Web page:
Nuri Bilge Ceylan meets Diao Yi’nan in the lawless Kazakh steppes in this brilliant slow-burning investigative procedural about systemic corruption and chronic violence, directed by one of Central Asian cinema’s most distinctive voices.
Dir. Adilkhan Yerzhanov
2019 | Kazakhstan | Drama | 130 mins | 2.35:1 | Kazakh
NC16 (passed clean) for violence and coarse language
Cast: Daniar Alshinov, Dinara Baktybaeva, Teoman Khos
Plot: A boy is murdered in Kazakh village. Detective Bekzat wants to wrap up the investigation quickly: after all, the perpetrator has already been found by local police officers. But when a journalist arrives from the city, everything falls to pieces.
Awards: Official Selection (Busan)
International Sales: Arizona Films
Subject Matter: Moderate – Corruption, Truth
Narrative Style: Slightly Complex
Audience Type: General Arthouse
Viewed: Screener – Perspectives Film Festival 2020
If you love slow-burning investigative procedurals, as I do, you will find this unmissable.
A Dark, Dark Man is already Adilkhan Yerzhanov’s seventh feature (he turns 38 this year), yet he shows no signs of slowing down with two more films already completed. It is a brilliant work and deserves more exposure in the festival circuits and arthouse cinemas around the world.
I would describe it as Nuri Bilge Ceylan meets Diao Yi’nan in the lawless Kazakh steppes; in particular, it shares a similar ‘spirit’ with the former’s Once Upon a Time in Anatolia (2011) and the latter’s Black Coal, Thin Ice (2014).
It begins with a dead body as a detective plants evidence that would incriminate a local mentally-challenged man. There is no investigation to be had with the suspect already pre-determined.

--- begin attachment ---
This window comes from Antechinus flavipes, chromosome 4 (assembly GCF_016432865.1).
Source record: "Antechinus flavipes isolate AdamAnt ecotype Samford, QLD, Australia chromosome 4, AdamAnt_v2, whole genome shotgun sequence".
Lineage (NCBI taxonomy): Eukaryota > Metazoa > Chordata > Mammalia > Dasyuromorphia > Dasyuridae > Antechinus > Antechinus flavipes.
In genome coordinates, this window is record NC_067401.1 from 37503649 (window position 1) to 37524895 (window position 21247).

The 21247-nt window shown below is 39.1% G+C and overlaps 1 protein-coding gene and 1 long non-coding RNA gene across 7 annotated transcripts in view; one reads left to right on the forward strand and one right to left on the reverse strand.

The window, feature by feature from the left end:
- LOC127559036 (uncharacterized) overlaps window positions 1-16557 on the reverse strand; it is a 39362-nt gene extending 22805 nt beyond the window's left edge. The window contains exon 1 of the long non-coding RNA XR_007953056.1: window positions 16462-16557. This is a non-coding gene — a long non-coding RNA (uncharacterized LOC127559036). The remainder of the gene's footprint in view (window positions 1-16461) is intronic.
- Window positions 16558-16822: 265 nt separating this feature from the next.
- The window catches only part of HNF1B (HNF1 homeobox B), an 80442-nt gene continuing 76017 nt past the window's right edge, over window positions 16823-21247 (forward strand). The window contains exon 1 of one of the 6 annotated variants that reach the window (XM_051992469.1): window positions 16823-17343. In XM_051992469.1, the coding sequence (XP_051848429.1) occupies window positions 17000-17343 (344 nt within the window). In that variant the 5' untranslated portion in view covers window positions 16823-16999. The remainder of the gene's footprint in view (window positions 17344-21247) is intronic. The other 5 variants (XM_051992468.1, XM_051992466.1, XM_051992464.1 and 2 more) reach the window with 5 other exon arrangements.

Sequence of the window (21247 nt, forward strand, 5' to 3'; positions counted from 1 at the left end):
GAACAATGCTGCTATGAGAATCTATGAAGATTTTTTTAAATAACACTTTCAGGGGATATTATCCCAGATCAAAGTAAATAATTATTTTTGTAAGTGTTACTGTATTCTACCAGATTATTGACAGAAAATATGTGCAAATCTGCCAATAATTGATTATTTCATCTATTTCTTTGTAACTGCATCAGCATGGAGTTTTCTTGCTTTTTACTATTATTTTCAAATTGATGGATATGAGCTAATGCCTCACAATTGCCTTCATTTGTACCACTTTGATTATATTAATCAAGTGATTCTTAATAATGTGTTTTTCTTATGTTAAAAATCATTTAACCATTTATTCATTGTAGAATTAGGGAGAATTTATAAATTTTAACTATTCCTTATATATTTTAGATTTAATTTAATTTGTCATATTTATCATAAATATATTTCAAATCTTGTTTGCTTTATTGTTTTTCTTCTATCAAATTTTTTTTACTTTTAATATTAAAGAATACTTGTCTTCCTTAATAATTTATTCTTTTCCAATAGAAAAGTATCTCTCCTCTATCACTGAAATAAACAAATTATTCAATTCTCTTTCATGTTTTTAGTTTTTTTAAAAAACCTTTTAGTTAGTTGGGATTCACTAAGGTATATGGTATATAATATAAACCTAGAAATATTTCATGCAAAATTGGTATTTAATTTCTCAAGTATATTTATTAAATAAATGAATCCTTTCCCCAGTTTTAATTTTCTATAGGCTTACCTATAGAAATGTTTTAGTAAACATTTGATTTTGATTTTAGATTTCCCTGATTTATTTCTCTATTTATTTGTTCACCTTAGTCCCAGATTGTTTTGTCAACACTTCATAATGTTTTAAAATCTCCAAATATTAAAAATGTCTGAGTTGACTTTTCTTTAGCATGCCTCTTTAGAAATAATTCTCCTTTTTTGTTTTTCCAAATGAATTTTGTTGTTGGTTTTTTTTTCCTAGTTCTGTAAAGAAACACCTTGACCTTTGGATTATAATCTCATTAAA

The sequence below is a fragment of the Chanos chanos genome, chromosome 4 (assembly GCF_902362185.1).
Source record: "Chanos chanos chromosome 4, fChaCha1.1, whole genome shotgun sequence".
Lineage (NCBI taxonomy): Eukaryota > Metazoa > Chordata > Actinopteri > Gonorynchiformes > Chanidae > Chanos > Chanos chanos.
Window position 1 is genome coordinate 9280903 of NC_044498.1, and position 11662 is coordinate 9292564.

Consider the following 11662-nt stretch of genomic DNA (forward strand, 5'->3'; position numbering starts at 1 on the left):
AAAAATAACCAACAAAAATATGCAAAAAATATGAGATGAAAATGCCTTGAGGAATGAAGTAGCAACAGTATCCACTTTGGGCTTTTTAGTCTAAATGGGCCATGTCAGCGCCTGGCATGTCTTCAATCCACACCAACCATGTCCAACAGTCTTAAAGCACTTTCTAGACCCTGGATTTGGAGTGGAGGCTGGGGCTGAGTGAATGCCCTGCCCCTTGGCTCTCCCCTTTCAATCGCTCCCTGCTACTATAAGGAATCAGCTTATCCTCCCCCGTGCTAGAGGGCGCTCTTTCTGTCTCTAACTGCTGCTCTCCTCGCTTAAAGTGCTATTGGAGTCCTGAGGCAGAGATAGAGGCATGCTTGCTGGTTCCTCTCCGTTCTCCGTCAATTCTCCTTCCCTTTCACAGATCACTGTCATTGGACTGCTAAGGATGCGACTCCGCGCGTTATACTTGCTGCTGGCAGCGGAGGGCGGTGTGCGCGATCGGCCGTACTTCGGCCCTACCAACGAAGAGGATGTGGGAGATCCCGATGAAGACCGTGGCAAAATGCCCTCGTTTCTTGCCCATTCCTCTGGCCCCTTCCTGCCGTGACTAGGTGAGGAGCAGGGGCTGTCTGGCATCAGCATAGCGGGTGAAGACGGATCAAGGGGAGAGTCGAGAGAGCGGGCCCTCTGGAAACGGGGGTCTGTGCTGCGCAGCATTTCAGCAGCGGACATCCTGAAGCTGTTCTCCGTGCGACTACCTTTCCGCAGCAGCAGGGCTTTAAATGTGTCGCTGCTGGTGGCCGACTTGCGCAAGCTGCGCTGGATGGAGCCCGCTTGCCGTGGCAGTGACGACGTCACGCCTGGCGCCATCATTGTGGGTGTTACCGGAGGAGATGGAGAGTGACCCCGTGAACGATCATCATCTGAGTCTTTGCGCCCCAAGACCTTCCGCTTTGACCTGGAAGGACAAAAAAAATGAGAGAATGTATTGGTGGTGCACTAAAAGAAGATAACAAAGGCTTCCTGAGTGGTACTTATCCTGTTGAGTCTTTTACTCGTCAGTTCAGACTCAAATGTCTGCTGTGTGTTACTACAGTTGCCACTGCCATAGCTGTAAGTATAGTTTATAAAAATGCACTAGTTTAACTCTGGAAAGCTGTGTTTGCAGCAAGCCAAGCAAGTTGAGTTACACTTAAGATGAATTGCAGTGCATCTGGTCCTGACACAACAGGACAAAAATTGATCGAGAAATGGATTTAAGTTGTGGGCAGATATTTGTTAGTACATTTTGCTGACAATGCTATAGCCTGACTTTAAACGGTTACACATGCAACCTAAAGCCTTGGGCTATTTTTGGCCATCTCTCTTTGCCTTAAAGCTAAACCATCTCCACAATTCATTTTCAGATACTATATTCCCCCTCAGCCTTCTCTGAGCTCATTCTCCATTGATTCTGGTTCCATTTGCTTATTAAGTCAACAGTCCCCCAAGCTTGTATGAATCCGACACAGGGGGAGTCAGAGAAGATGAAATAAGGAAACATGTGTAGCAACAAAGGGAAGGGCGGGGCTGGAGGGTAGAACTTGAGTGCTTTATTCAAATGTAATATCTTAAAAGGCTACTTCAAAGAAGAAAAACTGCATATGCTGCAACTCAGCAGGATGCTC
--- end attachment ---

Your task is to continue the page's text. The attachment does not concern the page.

This is the natural order of things in this part of the world until a female journalist unexpectedly drops by hoping to dig up a sensational story of systemic corruption.
Yerzhanov’s direction is extraordinary as he delivers one beautifully-controlled shot after another, sometimes complemented by ‘80s-style synths that Cliff Martinez could have composed for a Nicolas Winding Refn picture.
Slow, but always riveting, A Dark, Dark Man is a pensive take on a bleak masculine world where chronic violence is the only painful truth, particularly when one becomes the recipient of it.
The irony is razor-sharp, and unsurprisingly so, as this is also a movie where characters do hilarious things and tell hilarious jokes.
One might see a bit of the Old West in Yerzhanov’s film, but make no mistake, this is Central Asian arthouse cinema at its finest, directed by one of the region’s most distinctive voices.